] Guideline of ICH defines “non-inferiority trial” as “a trial with the primary objective of showing that the response to the investigational product is not clinically inferior to a comparative agent”. It also highlights the fact that there are well-known difficulties associated with the use of the active control equivalence (or non-inferiority) trials that do not incorporate a placebo. These relate to the implicit lack of any measure of internal validity (in contrast to superiority trials), thus making external validation necessary. Moreover, active comparators should be chosen with care. An example of a suitable active comparator would be a widely used therapy whose efficacy in the relevant indication has been clearly established and quantified in well-designed and well-documented superiority trial(s) and which can be reliably expected to exhibit similar efficacy in the contemplated active control trial. To this end, the new trial should have the same important design features (primary variables, the dose of the active comparator, eligibility criteria, etc.) as the previously conducted superiority trials in which the active comparator clearly demonstrated clinically relevant efficacy, taking into account advances in medical or statistical practice relevant to the new trial. It is prudent to add that in equivalence (or non-inferiority) trials, the comparator should be a well-accepted standard of care; otherwise, the conclusion may be confounded by “assay sensitivity”. This important issue is discussed at length in the ICH’s E10.[9
The most common approaches to the analysis of randomized trials are “intention to treat (ITT)” and “per protocol (PP)” analyses. In an ITT analysis, patients are analyzed according to their randomized treatment, whereas PP analysis compares patients according to the treatment actually received and includes only those patients who satisfied the entry criteria and properly followed the protocol. In an equivalence trial, it is probably best to carry out both the types of analysis and hope to show equivalence in either case. ICH’s E9[4
] states that in superiority trials, ITT is used in the primary analysis; but in equivalence or non-inferiority trial, use of ITT is generally not conservative. Subjects who withdraw or drop out of the treatment group or the comparator group will tend to have lack of response, and hence the results of using ITT may be biased toward demonstrating equivalence.[4
] With respect to other aspects of design (like double blinding of medication, randomization) and analysis, equivalence trials are similar in nature to comparative trials. More details of equivalence trials can be found in literature.[10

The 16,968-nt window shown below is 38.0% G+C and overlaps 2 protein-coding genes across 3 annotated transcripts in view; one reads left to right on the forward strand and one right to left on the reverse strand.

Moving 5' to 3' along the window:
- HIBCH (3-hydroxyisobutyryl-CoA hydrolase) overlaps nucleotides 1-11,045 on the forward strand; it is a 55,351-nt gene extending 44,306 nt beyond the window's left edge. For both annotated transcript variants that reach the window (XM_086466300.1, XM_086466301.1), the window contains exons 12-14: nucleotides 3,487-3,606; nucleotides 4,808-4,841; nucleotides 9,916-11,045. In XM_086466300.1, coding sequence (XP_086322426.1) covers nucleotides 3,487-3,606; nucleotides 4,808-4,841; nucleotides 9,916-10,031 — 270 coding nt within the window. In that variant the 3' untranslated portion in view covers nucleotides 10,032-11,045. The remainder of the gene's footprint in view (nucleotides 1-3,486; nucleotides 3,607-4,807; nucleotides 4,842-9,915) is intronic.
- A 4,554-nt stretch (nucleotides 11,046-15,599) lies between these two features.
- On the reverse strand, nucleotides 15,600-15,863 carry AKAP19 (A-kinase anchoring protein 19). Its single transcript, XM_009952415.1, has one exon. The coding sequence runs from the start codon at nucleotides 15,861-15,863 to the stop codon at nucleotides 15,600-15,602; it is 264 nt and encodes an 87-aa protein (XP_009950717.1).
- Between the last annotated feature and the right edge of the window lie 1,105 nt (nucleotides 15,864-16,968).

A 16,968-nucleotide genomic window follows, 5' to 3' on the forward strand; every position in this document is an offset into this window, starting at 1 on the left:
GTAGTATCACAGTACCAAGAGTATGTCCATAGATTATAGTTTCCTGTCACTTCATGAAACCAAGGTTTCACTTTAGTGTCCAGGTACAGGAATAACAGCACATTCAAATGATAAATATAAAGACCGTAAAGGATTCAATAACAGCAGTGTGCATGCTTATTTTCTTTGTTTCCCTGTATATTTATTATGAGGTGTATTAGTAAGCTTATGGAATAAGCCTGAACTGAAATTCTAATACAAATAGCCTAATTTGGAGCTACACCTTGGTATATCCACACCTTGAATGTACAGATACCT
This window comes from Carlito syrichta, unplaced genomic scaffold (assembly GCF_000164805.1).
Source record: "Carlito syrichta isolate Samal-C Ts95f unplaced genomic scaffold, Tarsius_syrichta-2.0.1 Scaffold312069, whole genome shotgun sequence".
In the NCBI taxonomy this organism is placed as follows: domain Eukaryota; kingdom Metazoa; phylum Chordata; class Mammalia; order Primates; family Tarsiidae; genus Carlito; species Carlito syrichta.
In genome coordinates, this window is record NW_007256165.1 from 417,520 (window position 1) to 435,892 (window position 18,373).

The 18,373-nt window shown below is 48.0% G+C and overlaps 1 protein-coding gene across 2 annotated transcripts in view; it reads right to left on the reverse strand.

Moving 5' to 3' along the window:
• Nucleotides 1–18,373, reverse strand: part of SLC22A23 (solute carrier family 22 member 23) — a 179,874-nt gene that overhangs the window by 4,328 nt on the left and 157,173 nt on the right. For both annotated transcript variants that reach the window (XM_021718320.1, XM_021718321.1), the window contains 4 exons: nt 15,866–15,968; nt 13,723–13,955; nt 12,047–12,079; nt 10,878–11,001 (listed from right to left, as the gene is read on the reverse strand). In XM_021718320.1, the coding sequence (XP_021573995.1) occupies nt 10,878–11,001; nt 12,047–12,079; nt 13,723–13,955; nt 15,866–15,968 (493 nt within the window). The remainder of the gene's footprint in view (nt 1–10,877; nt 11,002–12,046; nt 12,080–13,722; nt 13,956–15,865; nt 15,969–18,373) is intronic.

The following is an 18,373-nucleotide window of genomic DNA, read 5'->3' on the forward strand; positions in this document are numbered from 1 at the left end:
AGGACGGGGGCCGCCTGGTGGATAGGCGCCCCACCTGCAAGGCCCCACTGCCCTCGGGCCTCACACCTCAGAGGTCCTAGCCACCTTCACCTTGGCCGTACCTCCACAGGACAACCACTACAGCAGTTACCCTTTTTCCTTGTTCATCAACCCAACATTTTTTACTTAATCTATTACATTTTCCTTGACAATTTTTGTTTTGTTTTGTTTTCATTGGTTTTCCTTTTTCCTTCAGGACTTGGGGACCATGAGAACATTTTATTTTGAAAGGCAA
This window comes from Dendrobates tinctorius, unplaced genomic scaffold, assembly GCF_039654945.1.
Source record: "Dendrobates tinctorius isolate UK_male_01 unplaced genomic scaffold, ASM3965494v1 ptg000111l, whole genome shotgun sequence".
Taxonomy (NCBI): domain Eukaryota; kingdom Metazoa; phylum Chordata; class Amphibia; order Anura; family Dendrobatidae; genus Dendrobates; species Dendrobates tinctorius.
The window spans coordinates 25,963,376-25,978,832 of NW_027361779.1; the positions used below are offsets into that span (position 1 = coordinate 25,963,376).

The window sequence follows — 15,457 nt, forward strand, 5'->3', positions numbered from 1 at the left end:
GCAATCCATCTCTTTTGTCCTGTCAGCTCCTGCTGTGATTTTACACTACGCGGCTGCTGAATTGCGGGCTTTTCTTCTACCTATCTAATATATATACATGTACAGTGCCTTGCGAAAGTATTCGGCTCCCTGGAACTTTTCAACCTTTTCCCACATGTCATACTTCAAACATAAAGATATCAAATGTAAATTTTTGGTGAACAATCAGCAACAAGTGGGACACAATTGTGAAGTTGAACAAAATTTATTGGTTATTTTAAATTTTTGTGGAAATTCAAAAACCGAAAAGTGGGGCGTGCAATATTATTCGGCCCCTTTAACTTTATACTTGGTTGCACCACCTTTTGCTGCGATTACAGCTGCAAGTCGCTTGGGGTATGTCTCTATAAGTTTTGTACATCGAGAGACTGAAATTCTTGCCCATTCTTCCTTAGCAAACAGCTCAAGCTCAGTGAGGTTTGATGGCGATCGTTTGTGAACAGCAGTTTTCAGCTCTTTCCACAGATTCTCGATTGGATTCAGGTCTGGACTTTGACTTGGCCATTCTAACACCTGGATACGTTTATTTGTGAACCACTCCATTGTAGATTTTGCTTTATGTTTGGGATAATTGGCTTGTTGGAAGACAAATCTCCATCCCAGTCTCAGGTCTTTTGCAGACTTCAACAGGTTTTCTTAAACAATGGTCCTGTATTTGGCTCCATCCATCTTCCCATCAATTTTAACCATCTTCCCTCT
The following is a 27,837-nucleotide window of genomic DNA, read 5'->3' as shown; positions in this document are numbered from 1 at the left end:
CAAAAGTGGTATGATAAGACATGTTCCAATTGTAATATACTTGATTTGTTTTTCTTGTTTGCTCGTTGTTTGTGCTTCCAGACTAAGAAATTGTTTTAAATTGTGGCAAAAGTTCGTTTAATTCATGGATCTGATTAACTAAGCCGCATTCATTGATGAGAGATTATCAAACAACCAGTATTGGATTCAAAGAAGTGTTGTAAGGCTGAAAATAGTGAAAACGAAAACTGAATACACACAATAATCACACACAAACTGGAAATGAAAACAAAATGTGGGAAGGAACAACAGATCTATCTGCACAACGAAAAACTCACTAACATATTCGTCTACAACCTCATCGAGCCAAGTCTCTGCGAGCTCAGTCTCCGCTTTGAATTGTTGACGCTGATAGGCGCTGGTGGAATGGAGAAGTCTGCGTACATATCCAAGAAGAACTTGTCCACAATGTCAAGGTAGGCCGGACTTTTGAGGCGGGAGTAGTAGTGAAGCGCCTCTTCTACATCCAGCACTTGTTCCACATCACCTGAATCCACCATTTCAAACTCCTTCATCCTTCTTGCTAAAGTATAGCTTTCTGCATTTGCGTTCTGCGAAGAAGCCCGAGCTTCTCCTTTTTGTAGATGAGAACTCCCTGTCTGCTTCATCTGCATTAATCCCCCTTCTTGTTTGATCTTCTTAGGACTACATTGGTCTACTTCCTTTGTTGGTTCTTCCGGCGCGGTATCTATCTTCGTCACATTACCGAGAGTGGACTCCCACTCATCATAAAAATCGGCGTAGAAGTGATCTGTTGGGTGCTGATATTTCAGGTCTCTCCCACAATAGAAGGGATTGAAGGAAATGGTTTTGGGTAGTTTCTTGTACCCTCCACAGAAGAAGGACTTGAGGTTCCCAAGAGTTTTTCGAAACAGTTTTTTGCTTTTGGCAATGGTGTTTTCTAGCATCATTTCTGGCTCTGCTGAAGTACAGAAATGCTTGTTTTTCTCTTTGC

The utility of this philosophy was demonstrated in one of the randomized, double-blind, multicenter equivalent design drug trials conducted under a sponsorship by the Council of Scientific and Industrial Research, Government of India, New millennium Indian technology leadership initiative (NMITLI) Arthritis project. We have reported a therapeutic equivalence between standardized Ayurvedic drugs, celecoxib and glucosamine, to treat symptomatic osteoarthritis of the knees. This trial also showed good safety profile for the Ayurvedic drugs.
There could be more than one active comparator and new drug formulations to be tested in one trial which was the case in the NMITLI drug trial cited above. In any case, analysis should be based on “CIs” and this also carries implications for the estimation of the required number of patients at the design stage.
Pragmatic trials and “black-box” design
A case is made for the appropriate use and relevance of pragmatic trials in the evaluation of alternative and complementary medicine in the article by Hugh MacPheron.[13
] The main strength of pragmatic trials is that they can evaluate a therapy as it is used in normal practice. Pragmatic trial could be used to test an overall “package” of care (similar to WHO’s “black-box” design) and it is easier to grant the practitioners the freedom to treat the patients normally, allowing them to use individual approaches for different patients. It may be specifically noted that pragmatic trial philosophy goes well with the equivalence trial.
In short, the pragmatic trial concept is useful in view of the complexity of Ayurveda intervention. For such concept, trial could be equivalence and this fact is just pointed out here.